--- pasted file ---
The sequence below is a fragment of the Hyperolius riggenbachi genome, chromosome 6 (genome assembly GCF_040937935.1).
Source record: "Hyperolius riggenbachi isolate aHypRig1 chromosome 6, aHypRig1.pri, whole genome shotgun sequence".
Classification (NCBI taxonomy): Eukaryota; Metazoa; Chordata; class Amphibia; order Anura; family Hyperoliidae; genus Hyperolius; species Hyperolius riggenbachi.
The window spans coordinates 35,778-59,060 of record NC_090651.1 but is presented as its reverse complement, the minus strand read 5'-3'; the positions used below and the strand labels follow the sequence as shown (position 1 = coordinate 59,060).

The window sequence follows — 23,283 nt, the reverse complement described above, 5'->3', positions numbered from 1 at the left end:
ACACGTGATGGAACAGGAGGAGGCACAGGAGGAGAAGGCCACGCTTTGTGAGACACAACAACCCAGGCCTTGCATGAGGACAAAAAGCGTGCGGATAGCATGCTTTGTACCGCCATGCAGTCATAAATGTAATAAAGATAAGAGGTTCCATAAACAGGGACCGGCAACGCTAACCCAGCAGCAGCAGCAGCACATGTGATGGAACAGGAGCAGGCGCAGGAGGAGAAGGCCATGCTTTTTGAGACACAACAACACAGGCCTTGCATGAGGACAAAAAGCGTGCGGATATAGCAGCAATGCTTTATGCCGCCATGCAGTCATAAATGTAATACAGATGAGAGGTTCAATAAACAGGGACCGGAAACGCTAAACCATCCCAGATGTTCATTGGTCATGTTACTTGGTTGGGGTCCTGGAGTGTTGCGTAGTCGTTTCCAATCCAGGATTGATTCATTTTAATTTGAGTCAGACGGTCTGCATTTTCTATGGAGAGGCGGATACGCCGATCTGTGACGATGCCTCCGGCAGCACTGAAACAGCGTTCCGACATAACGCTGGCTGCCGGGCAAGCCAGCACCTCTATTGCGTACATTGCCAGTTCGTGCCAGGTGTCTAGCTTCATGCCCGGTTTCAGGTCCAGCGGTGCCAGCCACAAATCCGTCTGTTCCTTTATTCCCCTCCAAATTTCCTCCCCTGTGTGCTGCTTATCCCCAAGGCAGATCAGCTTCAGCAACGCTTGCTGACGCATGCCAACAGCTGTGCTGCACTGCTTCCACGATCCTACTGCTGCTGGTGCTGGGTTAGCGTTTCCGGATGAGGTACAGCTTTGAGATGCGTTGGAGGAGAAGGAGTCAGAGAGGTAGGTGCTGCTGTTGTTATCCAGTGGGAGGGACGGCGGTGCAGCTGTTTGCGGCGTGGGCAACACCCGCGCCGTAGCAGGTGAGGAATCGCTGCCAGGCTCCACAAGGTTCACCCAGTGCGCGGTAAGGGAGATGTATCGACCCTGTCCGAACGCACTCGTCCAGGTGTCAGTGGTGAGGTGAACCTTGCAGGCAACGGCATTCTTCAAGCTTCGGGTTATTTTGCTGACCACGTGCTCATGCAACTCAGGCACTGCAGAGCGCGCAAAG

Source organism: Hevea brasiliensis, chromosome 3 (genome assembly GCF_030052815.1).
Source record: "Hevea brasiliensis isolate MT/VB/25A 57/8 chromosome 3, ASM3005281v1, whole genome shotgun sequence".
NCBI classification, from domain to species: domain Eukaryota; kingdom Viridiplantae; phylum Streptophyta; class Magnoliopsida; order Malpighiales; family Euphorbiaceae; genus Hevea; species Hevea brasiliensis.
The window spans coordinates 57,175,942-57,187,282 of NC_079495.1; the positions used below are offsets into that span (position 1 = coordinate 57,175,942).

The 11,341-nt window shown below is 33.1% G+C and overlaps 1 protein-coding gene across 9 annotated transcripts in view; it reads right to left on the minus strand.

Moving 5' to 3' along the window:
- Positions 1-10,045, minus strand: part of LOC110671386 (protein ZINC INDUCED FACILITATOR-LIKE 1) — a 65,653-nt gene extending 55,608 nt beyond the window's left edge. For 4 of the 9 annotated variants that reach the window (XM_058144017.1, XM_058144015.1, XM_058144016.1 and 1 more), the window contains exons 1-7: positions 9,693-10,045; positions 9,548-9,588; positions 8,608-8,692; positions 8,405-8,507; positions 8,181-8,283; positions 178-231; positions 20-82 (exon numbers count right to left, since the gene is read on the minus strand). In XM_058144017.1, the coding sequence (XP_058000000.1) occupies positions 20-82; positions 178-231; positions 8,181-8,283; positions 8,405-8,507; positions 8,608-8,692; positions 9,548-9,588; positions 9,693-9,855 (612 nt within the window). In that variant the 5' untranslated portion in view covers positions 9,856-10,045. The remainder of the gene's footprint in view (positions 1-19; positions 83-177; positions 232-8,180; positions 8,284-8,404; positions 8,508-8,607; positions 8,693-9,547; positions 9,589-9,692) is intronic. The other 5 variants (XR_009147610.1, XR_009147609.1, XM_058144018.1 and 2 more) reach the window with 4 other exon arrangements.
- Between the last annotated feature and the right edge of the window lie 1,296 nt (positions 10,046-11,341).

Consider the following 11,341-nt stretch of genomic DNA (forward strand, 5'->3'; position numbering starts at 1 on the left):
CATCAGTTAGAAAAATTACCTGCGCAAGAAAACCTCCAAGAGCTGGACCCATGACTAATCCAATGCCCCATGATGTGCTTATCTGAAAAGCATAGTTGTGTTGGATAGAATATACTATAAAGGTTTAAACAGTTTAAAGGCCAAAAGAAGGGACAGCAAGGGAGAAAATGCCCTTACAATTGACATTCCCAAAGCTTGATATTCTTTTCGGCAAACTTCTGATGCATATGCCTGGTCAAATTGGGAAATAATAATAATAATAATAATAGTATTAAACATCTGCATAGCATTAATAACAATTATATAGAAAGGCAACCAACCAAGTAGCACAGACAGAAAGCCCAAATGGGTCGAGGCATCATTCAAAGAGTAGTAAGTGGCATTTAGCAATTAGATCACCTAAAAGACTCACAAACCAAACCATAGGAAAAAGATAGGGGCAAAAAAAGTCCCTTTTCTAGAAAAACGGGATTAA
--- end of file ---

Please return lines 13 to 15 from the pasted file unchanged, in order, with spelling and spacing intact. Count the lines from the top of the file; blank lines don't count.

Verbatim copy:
- Positions 1-10,045, minus strand: part of LOC110671386 (protein ZINC INDUCED FACILITATOR-LIKE 1) — a 65,653-nt gene extending 55,608 nt beyond the window's left edge. For 4 of the 9 annotated variants that reach the window (XM_058144017.1, XM_058144015.1, XM_058144016.1 and 1 more), the window contains exons 1-7: positions 9,693-10,045; positions 9,548-9,588; positions 8,608-8,692; positions 8,405-8,507; positions 8,181-8,283; positions 178-231; positions 20-82 (exon numbers count right to left, since the gene is read on the minus strand). In XM_058144017.1, the coding sequence (XP_058000000.1) occupies positions 20-82; positions 178-231; positions 8,181-8,283; positions 8,405-8,507; positions 8,608-8,692; positions 9,548-9,588; positions 9,693-9,855 (612 nt within the window). In that variant the 5' untranslated portion in view covers positions 9,856-10,045. The remainder of the gene's footprint in view (positions 1-19; positions 83-177; positions 232-8,180; positions 8,284-8,404; positions 8,508-8,607; positions 8,693-9,547; positions 9,589-9,692) is intronic. The other 5 variants (XR_009147610.1, XR_009147609.1, XM_058144018.1 and 2 more) reach the window with 4 other exon arrangements.
- Between the last annotated feature and the right edge of the window lie 1,296 nt (positions 10,046-11,341).

Consider the following 11,341-nt stretch of genomic DNA (forward strand, 5'->3'; position numbering starts at 1 on the left):